Across the hall of a certain government hospital, on the pediatric wing, I heard someone harshly vomiting with cough.
You could tell like it was in projectile motion. It was not music to my ears; it was dreadful. It was so loud that you could hear it from the other room, or at the end of the hall way. I felt sorry for other patients about to be awakened by it. I started wishing it was not my patient assigned to me yesterday. I prayed that it was not her as this would only make her condition worse. She was a slim, 16 year old teenage girl, diagnosed with Dengue Hemorrhagic II. My co student nurses were smiling at me. They knew from the start that always, if not most of the time, I get the patients who need more care than the rest.
With chin up high, and a beaming smile on my face, I entered the Miscellaneous room, greeting each patient a lovely afternoon. The small room was filled with numerous patients diagnosed with varying stages of dengue. I walked towards my patient. She was restless, weak, and with a basin on her side half filled with sputum. I tried to hide my reaction rather putting up a disgusted face. Instead, I greeted her and her brother, asking how she felt. She answered me with another harsh spit. Instantly, I picked up the basin and placed it near her lips. Then, I did my assessment on her, checked the IV rates, and so on. She was disoriented since she was admitted and could not talk to me straightly. She appeared to be a mentally ill patient but was not. Her body odor suddenly filled my nose. It seemed that she had not changed her clothes since yesterday. She had low blood pressure, increased respirations, abdominal pain, and an axillary temperature of 40.1°C. I was alarmed. I informed the nursing station about her temperature and her abdominal pain. As I returned, I started right away my nursing care which included tepid sponge bath, increased fluid intake, and constant monitoring of the vital signs.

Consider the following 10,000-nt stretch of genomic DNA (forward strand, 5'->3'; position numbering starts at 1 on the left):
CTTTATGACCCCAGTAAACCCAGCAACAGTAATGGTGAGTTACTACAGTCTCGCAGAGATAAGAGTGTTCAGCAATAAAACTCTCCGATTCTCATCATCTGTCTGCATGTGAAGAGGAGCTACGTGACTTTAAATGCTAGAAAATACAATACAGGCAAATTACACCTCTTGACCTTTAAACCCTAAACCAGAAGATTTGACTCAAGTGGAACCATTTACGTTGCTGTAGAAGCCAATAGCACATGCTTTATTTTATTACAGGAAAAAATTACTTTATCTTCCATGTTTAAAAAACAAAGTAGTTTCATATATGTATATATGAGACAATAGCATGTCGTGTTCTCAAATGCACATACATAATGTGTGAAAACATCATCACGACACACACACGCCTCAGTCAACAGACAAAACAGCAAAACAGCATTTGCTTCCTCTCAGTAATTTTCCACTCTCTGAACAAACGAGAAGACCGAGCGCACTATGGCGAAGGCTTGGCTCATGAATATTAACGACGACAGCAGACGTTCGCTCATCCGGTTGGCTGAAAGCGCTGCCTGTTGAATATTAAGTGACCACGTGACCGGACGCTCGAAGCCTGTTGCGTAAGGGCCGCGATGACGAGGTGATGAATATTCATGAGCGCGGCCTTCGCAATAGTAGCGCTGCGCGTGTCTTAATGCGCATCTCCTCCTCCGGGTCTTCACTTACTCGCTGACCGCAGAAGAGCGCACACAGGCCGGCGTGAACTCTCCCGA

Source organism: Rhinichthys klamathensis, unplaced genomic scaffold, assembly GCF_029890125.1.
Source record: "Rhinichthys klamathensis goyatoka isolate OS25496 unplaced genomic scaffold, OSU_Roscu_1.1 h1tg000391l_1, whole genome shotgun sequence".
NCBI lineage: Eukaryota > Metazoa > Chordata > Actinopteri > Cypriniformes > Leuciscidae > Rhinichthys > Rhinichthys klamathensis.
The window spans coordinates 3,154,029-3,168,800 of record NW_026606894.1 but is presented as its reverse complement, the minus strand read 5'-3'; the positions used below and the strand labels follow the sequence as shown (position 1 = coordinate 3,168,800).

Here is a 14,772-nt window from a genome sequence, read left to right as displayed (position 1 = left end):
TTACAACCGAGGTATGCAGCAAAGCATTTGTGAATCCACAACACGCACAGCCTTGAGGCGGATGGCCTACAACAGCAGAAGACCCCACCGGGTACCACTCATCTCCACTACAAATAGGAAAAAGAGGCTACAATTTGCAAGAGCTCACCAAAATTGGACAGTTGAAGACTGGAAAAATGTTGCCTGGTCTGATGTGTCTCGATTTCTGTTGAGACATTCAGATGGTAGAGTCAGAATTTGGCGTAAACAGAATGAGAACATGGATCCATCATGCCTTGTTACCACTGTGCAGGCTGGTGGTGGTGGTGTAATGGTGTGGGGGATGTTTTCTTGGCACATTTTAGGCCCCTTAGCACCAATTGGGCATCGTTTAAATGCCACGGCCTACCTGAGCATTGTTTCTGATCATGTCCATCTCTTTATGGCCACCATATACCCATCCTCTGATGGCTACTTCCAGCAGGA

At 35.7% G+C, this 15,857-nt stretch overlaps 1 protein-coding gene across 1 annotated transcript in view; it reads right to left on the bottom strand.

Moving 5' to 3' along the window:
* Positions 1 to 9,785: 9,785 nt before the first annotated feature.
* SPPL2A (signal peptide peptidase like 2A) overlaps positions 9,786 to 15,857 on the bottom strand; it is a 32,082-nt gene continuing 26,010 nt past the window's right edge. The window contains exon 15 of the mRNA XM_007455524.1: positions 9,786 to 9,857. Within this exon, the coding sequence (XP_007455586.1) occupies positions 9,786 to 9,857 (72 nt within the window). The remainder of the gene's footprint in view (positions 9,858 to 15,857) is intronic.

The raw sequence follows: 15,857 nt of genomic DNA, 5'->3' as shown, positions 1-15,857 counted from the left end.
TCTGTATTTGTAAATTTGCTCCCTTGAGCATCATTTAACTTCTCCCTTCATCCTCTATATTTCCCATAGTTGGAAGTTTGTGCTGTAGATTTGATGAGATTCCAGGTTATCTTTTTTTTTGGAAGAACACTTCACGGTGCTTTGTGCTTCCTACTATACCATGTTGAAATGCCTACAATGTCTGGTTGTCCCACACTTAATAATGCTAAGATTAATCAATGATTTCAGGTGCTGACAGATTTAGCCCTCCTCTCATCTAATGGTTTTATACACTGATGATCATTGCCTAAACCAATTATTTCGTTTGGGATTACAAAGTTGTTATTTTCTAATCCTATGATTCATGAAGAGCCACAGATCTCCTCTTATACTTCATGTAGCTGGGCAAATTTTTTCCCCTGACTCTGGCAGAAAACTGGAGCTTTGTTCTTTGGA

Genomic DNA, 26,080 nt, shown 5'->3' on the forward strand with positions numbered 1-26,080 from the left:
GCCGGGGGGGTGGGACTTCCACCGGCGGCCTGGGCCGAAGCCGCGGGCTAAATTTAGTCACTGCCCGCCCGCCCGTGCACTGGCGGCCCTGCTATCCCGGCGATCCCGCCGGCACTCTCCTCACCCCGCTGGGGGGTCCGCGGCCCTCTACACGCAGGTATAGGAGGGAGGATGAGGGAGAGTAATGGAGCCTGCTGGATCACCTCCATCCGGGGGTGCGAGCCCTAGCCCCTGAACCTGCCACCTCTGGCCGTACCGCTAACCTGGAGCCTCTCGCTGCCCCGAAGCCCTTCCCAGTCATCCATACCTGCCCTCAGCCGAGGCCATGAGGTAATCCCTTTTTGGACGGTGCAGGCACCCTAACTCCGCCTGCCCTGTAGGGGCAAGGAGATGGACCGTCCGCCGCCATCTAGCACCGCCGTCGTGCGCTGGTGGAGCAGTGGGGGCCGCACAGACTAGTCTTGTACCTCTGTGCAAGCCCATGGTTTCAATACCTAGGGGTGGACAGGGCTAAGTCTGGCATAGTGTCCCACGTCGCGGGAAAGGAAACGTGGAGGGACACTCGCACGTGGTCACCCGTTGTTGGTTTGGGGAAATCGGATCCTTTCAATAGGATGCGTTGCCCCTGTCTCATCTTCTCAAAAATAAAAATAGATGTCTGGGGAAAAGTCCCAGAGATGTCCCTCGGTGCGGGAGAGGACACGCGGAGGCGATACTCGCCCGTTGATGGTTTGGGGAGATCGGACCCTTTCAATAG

Her gay brother, with a piece of paper on hand, suddenly walked out of the room. I was about to instruct him to do the sponge bath. I was reluctant to do it myself which is quite unlike me. Yet, I prepared the basin with lukewarm water and a small towel. I stopped breathing for a while just to block the aroma of her body odor. I was unwilling to do the sponge bath when her companion could do it for her. I could have waited for her brother to come back. I did not. As a future nurse, I knew it was my job to carry out all nursing interventions. She may have convulsions anytime soon if I did not start immediately. I looked at her face; flushed and uneasy. My thoughts wandered and I asked myself, "what if this girl was my own mother"? My mother, who needs most the attention and care than I can willingly render, but I cannot because she was living miles away. She was recently diagnosed with thyroid cancer with a stage that she will not tell.
I wanted to cry at that moment but I fought back the tears. There was nothing I could do now. I looked at her again and imagined what if it was my mother lying at that same bed. What would I do? I bathed her gently starting from the forehead to the toes giving special emphasis on the armpits and groin area to promote convection by cooling her body. I did it three times while at the same time rushing to her left side ready with the basin when she was about to vomit every now and then. At some point, she held my arm and said, “Don’t leave me”. I was startled. “I’ll just be here until your brother gets back”, I replied. She said it while looking straight at me. She was talking normal for once and returned to her previous state after that. Her fever abated after an IV push of penicillin by the RN. Later that night, I was also able to change her clothes with the help of her mother. She smelled fresh again.
After that day, I realized that I was able to render holistic care to my patient. I would not be able to if I had not had thoughts of my own mother. I have learned that I can render nursing care if I treat my patients like I would do to my own mother. It can be anyone such as your father, brother, sister, or your loved ones. It is a strategy that hinders all judgments and biases.
From that time own, I did what I needed to do for every patient without any hesitations.Last edit by sirI on Dec 30, '07
gemini_star has '2' year(s) of experience and specializes in 'Oncology, Medical'. From 'Melbourne, Victoria, AU'; Joined May '06; Posts: 422; Likes: 124. You can follow gemini_star on My Website